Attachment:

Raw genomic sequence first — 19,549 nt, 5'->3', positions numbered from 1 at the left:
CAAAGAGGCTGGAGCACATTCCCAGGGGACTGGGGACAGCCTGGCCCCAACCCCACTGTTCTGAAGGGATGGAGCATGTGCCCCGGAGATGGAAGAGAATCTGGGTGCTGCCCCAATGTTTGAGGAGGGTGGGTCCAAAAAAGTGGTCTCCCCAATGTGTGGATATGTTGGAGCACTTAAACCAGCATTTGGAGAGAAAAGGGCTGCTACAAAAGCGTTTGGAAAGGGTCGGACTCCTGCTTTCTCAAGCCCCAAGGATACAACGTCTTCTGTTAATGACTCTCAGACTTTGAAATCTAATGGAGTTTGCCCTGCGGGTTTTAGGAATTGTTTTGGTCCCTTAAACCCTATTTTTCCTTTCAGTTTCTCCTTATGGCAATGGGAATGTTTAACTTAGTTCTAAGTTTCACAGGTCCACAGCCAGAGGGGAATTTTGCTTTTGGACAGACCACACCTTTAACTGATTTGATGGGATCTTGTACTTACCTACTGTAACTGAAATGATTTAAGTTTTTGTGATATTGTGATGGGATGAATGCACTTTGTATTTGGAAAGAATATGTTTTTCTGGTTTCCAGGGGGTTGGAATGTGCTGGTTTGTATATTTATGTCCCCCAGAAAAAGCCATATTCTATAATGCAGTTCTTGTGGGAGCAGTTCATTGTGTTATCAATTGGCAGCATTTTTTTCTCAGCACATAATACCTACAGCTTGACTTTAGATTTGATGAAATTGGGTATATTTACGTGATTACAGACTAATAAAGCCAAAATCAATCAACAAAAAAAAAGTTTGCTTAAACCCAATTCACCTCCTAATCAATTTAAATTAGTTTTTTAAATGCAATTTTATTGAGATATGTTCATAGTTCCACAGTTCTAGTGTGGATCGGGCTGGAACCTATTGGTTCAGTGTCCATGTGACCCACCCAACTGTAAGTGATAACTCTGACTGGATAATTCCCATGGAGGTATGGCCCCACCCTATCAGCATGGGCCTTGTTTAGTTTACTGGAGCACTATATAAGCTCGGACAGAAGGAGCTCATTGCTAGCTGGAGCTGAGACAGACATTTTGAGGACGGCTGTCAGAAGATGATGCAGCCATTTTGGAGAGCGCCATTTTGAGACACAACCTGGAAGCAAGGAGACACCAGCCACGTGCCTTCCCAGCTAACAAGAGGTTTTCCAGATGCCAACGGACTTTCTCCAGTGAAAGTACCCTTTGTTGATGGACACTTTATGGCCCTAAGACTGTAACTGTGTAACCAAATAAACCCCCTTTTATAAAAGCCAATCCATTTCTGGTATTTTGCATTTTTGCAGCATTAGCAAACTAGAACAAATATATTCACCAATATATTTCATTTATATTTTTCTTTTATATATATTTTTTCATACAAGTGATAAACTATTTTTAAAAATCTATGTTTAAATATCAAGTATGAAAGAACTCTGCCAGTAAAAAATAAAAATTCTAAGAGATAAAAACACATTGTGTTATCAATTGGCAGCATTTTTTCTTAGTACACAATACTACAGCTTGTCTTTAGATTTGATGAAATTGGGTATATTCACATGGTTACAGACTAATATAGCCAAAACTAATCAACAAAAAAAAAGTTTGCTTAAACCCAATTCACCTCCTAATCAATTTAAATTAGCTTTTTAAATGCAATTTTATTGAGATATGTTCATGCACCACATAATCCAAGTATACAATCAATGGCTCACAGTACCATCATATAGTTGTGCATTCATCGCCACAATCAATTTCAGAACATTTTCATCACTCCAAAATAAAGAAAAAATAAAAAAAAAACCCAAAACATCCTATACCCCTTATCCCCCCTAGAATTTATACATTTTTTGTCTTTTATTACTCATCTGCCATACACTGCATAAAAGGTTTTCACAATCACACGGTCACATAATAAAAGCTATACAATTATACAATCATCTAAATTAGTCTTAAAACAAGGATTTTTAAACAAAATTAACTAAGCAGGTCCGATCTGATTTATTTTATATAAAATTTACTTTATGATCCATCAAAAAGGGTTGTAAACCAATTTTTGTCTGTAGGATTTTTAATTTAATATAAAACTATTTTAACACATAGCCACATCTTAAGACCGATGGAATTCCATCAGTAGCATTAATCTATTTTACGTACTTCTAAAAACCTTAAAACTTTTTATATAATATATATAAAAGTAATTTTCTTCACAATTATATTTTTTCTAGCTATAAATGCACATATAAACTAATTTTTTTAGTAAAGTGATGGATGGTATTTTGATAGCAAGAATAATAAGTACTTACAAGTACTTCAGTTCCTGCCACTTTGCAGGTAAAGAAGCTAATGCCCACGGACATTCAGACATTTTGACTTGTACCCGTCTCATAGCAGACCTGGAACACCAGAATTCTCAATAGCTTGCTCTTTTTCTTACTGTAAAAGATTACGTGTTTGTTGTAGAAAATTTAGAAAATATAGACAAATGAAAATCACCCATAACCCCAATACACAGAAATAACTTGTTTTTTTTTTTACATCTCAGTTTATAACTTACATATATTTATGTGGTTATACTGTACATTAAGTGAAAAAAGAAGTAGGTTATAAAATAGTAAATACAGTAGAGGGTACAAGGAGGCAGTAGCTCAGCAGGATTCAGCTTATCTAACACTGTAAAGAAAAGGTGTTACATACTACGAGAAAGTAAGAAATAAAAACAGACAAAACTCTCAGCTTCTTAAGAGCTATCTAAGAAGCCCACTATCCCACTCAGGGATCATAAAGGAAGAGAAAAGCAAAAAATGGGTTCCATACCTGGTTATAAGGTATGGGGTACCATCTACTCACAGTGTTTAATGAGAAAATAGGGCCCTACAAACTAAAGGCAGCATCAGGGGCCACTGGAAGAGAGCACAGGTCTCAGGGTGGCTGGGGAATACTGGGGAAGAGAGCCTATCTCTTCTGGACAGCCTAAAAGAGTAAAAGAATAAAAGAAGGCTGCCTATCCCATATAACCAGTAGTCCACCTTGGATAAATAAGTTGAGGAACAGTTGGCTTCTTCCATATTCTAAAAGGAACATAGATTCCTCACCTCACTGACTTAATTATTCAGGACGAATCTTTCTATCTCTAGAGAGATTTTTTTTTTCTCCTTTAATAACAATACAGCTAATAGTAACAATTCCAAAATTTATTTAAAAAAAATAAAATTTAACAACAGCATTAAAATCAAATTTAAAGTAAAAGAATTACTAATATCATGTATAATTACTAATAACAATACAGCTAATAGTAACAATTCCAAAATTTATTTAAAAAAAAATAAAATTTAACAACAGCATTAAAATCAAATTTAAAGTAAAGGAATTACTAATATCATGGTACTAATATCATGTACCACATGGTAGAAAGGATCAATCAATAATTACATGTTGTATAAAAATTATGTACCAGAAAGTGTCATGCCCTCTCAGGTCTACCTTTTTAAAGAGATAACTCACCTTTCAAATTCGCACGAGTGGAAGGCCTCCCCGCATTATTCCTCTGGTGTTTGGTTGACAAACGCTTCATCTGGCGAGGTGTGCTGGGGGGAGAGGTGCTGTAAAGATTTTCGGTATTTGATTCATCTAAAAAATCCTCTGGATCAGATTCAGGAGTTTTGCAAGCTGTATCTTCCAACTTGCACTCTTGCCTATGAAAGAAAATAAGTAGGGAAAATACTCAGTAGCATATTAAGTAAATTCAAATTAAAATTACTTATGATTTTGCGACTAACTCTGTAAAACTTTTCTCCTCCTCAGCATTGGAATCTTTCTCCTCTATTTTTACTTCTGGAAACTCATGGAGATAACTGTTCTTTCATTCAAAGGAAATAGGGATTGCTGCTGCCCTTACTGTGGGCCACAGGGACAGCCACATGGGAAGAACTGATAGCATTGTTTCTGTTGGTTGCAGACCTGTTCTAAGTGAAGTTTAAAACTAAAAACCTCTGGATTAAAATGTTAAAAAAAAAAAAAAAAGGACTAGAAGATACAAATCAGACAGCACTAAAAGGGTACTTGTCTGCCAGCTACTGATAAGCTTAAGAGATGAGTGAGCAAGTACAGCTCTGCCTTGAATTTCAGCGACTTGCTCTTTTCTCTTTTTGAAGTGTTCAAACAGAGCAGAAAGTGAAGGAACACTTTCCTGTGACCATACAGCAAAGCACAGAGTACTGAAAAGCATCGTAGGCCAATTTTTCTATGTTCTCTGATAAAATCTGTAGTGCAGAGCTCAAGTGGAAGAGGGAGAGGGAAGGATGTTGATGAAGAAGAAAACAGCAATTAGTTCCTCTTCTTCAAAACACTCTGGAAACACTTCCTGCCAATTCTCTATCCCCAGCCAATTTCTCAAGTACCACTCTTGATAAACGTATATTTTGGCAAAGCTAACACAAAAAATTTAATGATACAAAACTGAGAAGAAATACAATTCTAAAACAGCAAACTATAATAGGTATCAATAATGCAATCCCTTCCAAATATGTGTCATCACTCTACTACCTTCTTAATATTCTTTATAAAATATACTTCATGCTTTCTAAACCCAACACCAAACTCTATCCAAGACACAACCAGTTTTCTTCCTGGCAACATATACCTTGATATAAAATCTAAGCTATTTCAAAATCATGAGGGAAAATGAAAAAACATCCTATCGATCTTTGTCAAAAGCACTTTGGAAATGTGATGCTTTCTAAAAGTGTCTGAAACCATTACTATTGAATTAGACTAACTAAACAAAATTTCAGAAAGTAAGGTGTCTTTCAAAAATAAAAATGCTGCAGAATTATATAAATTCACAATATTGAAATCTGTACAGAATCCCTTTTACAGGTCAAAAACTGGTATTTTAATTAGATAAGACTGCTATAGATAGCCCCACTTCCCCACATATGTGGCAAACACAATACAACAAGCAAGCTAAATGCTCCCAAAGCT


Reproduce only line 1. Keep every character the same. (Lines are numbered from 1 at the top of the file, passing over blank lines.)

Raw genomic sequence first — 19,549 nt, 5'->3', positions numbered from 1 at the left: